As the first African-American coach in the major leagues, were you very conscious of breaking a color-barrier?
I didn't think too much of it. It was actually kind of bittersweet to me. For the simple reason that it's good, I'm glad to be here, making more money, and I'm not running all over the country like I was scouting. That's the good part about it, but the bad part, see, I knew Rube Foster, I knew Dizzy Dismukes and C.I. Taylor, guys who were actually qualified to be coaching and managing in the major leagues 70 years ago. Yeah, and the major league were darn near a hundred years old, and I'm the first black coach? No, it didn't speak too well for baseball.
What do you think is most important for people to know about the Negro leagues?
Most people don't know just how good we were. Really. See, the Bingo Long stories, The Soul of the Game, led people to believe that [those films] were the Negro leagues. But the Negro leagues were never like that. ... The Negro leagues were the third largest black business in this country. Actually, it was a great league, and it had some of the greatest athletes that ever lived. ... Another thing people don't realize about Negro-league baseball, 40 percent or 45 percent of the Negro league baseball players were college men. Because we played in college towns. We played the black-college teams, and that's where we got the majority of our ballplayers.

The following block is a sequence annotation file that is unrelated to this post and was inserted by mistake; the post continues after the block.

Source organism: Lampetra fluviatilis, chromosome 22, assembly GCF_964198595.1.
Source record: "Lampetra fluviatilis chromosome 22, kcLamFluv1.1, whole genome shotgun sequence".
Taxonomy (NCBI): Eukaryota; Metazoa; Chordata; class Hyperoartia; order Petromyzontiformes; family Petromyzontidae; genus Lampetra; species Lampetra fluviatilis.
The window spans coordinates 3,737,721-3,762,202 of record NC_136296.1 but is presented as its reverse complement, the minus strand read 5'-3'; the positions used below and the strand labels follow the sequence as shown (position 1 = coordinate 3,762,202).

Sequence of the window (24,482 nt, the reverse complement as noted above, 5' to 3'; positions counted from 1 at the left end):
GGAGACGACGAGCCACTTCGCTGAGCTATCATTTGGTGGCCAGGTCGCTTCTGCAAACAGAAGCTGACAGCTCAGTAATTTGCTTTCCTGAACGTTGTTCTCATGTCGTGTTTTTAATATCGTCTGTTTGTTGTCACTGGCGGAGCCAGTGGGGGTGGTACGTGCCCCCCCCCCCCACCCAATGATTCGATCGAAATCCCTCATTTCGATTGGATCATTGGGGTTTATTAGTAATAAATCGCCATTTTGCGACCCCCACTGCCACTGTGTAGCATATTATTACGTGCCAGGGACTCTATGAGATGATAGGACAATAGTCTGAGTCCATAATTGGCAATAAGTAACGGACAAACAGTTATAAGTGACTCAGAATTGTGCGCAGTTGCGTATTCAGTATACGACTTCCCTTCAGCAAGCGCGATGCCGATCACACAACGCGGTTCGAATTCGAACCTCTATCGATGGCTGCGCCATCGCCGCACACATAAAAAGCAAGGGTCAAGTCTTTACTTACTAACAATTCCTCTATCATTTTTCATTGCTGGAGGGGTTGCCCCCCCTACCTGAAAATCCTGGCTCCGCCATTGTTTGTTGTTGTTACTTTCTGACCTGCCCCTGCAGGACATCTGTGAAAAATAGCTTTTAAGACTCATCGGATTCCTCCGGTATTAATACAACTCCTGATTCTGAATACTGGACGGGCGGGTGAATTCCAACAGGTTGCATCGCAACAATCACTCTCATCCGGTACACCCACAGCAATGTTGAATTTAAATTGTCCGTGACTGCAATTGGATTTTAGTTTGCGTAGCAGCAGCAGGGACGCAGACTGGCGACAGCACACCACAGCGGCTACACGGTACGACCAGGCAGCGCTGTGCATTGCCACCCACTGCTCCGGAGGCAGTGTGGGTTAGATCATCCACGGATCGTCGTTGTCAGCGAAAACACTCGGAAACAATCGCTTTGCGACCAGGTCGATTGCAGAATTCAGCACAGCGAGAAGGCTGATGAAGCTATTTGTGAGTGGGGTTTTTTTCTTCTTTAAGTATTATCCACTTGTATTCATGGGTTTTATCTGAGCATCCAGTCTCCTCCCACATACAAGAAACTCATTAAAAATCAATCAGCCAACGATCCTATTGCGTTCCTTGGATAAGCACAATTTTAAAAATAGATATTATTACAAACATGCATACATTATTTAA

Do you think it's fair to look at the statistics equally, comparing Negro-league stats to major-league stats?
Of course. Of course. Because one thing about it is, see, you know, Satchel Paige was an old man (42) when he went in the major leagues. He won in the major leagues. Don Newcombe. You know what I mean. Joe Black. These guys pitched in the major leagues [after starting in the Negro leagues], and we had pitchers in the Negro leagues better than they were. Yeah. So, actually, like I say, supply was greater than the demand.
In the introduction to your book, Ken Burns writes that baseball's "hidden history is the key to our salvation." What is some of the important hidden history that people need to find out more about?
It would be more or less about this country and what was happening in this country at that time. See baseball, baseball was just a sport. But what do you think the other million people were doing out there, black people? Yeah, what do you think the hell they were doing out there? All the things they couldn't do that all other citizens could do. Yeah. My father owned property, paid taxes and couldn't vote! Wasn't that sinful? Huh? So many things. And actually, black kids in schools, especially down South, at a lot of the schools 8th grade was as high as they could go in school. Yeah. All of these things. Now that was certainly more than not being able to play major-league baseball. 'Cause we formed a league of our own. Yeah.
African-American baseball hero Buck O'Neil: I Was Right on Time
O'Neil will speak about his life in baseball and show a video about the Negro Leagues Baseball Museum
Friday, Jan. 21,
1 p.m. for District 11 students at Palmer High School; 7 p.m., free and open to everyone at the East Library
Call 634-7333 for more info. See our listings section or go to www.ArtsinSports.org for details on other events.